Madison County, Illinois
Kiersten and John Schoen had always sold meat to their friends and family as a source of additional income. However, when Kiersten lost her job, the Schoen’s side gig turned into a full-fledged business: Red Barn Farm Meats.
Named after the iconic red barn built by John’s great-grandfather in 1898, the Schoen’s operation celebrates traditional agricultural practices. Their beef is grass-fed; they raise pigs in the open; and their children, Rhett, Luke and Leni, help with farm chores. Also similar to generations past, the Schoens rely on the support of their community to spread the word about their product.
Customers’ engagement with Red Barn Farms Meats on social media has played an important role in increasing sales, too. “It’s cost effective and that’s where people’s eyes are today,” said Kiersten. “We have our own campaign, #HowDoYouRedBarn, where we encourage families to snap a photo of their meal to generate conversations and share recipes.”
Red Barn Farm Meats caters to their customers in ways that expand beyond the internet. Everything from packaging to flexible delivery to service hours provides families with confidence in the product they are purchasing.
“Our packaging is transparent so everyone can see there’s no additives, fillers or ice chips – just meat,” said Kiersten. “Our products are portioned in one meal because most families only want that much at a time. People don’t buy in bulk like our parents did, and they don’t want to eat hamburger for a week straight.”
The Shoens enjoy engaging with their customers when they visit the farm. “Many customers come out and ask where the meat came from,” John said. “I say, ‘Let me open the door and show you.’ We can tell customers more than they want to know about the contents of each package because the animal was grown here on our farm from “womb to tomb” and that’s pretty unique.”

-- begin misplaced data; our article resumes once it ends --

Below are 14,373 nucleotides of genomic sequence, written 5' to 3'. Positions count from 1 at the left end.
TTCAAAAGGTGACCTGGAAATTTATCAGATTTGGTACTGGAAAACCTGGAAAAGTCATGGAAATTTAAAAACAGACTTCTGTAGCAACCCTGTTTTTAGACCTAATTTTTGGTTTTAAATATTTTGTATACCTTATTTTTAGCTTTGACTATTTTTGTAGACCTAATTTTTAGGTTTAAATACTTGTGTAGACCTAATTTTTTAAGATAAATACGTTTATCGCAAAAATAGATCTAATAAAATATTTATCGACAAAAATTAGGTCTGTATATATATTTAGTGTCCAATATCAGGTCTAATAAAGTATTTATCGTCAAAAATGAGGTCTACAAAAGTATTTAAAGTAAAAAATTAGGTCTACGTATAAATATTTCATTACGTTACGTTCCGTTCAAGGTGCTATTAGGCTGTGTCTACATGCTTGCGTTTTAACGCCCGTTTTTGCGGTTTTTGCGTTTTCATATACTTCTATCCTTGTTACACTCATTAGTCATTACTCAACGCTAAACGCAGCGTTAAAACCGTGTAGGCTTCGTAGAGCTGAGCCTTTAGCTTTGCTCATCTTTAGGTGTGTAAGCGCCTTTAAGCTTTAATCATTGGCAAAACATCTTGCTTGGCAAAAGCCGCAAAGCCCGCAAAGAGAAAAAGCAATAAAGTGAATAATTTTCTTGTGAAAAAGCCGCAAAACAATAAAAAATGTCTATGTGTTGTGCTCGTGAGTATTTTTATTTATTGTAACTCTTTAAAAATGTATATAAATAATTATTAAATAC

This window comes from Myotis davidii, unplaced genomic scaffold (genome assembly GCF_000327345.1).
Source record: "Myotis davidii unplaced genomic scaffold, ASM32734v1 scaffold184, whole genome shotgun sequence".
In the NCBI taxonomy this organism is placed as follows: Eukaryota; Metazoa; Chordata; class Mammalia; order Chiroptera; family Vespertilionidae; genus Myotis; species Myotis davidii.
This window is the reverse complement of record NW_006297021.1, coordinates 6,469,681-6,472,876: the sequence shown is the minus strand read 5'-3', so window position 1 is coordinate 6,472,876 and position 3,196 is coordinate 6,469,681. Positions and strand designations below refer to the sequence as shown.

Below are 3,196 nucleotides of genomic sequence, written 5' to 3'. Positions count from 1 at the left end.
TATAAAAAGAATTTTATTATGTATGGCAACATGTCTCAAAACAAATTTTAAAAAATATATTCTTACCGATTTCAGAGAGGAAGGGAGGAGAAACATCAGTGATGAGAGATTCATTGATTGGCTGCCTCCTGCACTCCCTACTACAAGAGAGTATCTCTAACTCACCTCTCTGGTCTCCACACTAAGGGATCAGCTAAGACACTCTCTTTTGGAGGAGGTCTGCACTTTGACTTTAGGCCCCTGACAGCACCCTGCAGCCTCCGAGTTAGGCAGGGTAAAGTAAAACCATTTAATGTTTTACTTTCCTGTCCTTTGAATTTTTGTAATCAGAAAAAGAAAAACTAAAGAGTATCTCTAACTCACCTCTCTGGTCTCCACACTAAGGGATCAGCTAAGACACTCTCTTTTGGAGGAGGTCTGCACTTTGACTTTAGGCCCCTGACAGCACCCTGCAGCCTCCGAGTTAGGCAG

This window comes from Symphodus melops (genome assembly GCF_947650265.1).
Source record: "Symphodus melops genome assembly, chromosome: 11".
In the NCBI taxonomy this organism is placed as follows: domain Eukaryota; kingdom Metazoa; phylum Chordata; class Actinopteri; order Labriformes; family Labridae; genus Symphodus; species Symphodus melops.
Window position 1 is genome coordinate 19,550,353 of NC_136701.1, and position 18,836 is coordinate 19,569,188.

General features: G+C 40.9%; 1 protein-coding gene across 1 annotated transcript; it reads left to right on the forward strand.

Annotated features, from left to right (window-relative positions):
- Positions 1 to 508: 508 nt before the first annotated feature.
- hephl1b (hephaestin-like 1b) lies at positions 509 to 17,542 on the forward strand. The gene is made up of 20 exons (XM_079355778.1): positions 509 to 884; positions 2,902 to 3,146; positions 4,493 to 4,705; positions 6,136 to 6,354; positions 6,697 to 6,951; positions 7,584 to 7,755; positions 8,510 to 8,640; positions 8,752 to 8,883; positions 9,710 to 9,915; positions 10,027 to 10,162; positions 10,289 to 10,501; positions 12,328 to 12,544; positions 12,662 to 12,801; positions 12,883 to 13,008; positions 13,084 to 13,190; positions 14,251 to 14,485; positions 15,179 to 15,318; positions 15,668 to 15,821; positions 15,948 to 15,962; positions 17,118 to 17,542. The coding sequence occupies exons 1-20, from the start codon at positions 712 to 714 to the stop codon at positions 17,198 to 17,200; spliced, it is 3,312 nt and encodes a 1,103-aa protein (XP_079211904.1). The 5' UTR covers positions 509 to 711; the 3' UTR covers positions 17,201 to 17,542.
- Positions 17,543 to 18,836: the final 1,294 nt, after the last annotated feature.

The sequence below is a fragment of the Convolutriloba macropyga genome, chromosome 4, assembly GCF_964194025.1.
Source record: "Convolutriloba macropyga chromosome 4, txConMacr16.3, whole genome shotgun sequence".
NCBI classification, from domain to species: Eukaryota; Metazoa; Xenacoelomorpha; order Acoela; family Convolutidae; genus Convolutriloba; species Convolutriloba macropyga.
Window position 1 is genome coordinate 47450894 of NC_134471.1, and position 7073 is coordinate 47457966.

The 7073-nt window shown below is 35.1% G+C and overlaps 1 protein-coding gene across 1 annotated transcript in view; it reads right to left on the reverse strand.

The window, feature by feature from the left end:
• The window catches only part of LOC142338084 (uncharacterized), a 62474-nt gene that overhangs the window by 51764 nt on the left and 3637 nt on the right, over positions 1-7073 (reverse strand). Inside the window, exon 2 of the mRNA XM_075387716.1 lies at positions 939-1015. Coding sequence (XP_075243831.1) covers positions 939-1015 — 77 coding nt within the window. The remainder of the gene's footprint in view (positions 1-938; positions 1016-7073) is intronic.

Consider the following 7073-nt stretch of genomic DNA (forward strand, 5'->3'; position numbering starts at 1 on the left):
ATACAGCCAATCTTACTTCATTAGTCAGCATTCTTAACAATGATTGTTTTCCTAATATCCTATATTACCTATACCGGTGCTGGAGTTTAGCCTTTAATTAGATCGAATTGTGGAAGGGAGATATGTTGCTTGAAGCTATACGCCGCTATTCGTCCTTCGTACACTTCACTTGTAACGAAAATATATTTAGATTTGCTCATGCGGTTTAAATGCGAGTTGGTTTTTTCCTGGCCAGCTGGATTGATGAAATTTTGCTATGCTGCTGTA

However, to have the experience of peering into Kiersten and John’s fridge and viewing their livestock in the fields, customers first have to leave the comforts of the city to travel out to the farm.
“One of the hardest things for us is getting people to think outside the box,” Kiersten said. “Instead of just going to the grocery store to pick up their meat with everything else, we have to get them to break the routine and come to us.”
However, as more customers make the choice to travel to the farm, demand for Red Barn Farm Meats continues to increase. This means the Schoens can expand their market into local restaurants and groceries. However, in order to meet the increasing need that results from expanding markets, they have had to increase the number of animals they raise. That’s why they turned to Farm Credit Illinois.
“It takes a long time to recoup your investment in agriculture – 20 months for beef cattle to mature and seven months for a hog,” John said. “We wouldn’t be able to grow this business without cash flow and Farm Credit has given us the financial support to be able to do just that.”
This story originally appeared in Farm Credit Illinois’ biannual newsletter, Cultivations.